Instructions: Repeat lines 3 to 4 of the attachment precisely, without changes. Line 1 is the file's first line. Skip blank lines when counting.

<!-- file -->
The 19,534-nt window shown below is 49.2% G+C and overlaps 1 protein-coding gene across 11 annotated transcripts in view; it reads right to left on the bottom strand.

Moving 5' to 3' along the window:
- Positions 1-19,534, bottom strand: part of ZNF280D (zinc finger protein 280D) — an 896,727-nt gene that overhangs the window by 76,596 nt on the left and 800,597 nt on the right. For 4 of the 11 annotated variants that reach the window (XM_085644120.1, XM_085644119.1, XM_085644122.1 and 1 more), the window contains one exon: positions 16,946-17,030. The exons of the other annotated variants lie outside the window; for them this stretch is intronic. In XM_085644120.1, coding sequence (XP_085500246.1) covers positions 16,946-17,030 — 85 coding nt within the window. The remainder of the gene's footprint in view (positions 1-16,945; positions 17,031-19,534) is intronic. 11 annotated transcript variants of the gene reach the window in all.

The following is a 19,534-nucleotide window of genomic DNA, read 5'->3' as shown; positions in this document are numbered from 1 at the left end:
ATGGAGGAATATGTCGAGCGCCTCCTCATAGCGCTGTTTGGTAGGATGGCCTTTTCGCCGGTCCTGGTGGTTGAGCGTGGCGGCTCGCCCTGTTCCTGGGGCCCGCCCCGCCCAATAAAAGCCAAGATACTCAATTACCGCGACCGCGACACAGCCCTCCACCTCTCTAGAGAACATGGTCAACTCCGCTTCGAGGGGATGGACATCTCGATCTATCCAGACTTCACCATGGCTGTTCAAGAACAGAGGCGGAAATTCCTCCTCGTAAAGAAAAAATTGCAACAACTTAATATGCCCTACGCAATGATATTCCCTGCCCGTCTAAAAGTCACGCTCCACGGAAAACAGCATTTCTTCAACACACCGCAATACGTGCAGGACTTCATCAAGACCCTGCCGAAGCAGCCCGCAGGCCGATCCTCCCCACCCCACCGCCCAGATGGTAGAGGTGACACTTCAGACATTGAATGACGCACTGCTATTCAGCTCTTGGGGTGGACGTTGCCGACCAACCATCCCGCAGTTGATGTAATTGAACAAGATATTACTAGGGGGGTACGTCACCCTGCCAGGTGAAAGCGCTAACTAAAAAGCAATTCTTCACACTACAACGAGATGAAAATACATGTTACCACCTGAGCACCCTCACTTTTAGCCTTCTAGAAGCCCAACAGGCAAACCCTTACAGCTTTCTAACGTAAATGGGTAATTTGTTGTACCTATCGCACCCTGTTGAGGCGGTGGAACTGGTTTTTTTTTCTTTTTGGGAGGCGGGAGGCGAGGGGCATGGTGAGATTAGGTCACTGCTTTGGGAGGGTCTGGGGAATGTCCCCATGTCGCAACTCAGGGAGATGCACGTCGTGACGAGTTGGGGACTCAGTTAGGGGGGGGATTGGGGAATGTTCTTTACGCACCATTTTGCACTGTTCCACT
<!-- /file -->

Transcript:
- Positions 1-19,534, bottom strand: part of ZNF280D (zinc finger protein 280D) — an 896,727-nt gene that overhangs the window by 76,596 nt on the left and 800,597 nt on the right. For 4 of the 11 annotated variants that reach the window (XM_085644120.1, XM_085644119.1, XM_085644122.1 and 1 more), the window contains one exon: positions 16,946-17,030. The exons of the other annotated variants lie outside the window; for them this stretch is intronic. In XM_085644120.1, coding sequence (XP_085500246.1) covers positions 16,946-17,030 — 85 coding nt within the window. The remainder of the gene's footprint in view (positions 1-16,945; positions 17,031-19,534) is intronic. 11 annotated transcript variants of the gene reach the window in all.

The following is a 19,534-nucleotide window of genomic DNA, read 5'->3' as shown; positions in this document are numbered from 1 at the left end: